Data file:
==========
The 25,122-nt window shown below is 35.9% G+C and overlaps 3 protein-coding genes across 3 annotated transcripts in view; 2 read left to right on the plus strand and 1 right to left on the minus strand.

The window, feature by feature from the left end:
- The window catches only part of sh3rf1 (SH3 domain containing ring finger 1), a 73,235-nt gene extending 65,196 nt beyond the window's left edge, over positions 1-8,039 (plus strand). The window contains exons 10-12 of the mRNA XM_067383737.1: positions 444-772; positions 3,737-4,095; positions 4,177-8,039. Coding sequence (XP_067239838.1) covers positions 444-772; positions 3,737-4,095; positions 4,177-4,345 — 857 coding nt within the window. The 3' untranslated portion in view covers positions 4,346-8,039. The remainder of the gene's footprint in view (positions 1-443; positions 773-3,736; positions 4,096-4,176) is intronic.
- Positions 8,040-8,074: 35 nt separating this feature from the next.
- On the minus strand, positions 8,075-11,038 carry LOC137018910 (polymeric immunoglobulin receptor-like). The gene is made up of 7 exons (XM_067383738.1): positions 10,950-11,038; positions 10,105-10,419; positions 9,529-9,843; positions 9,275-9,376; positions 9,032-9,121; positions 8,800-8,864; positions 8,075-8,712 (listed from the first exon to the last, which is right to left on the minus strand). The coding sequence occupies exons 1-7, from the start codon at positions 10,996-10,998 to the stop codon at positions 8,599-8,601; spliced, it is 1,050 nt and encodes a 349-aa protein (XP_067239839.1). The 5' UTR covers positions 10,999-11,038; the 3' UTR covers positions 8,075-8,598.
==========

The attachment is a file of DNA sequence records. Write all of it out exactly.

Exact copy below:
The 25,122-nt window shown below is 35.9% G+C and overlaps 3 protein-coding genes across 3 annotated transcripts in view; 2 read left to right on the plus strand and 1 right to left on the minus strand.

The window, feature by feature from the left end:
- The window catches only part of sh3rf1 (SH3 domain containing ring finger 1), a 73,235-nt gene extending 65,196 nt beyond the window's left edge, over positions 1-8,039 (plus strand). The window contains exons 10-12 of the mRNA XM_067383737.1: positions 444-772; positions 3,737-4,095; positions 4,177-8,039. Coding sequence (XP_067239838.1) covers positions 444-772; positions 3,737-4,095; positions 4,177-4,345 — 857 coding nt within the window. The 3' untranslated portion in view covers positions 4,346-8,039. The remainder of the gene's footprint in view (positions 1-443; positions 773-3,736; positions 4,096-4,176) is intronic.
- Positions 8,040-8,074: 35 nt separating this feature from the next.
- On the minus strand, positions 8,075-11,038 carry LOC137018910 (polymeric immunoglobulin receptor-like). The gene is made up of 7 exons (XM_067383738.1): positions 10,950-11,038; positions 10,105-10,419; positions 9,529-9,843; positions 9,275-9,376; positions 9,032-9,121; positions 8,800-8,864; positions 8,075-8,712 (listed from the first exon to the last, which is right to left on the minus strand). The coding sequence occupies exons 1-7, from the start codon at positions 10,996-10,998 to the stop codon at positions 8,599-8,601; spliced, it is 1,050 nt and encodes a 349-aa protein (XP_067239839.1). The 5' UTR covers positions 10,999-11,038; the 3' UTR covers positions 8,075-8,598.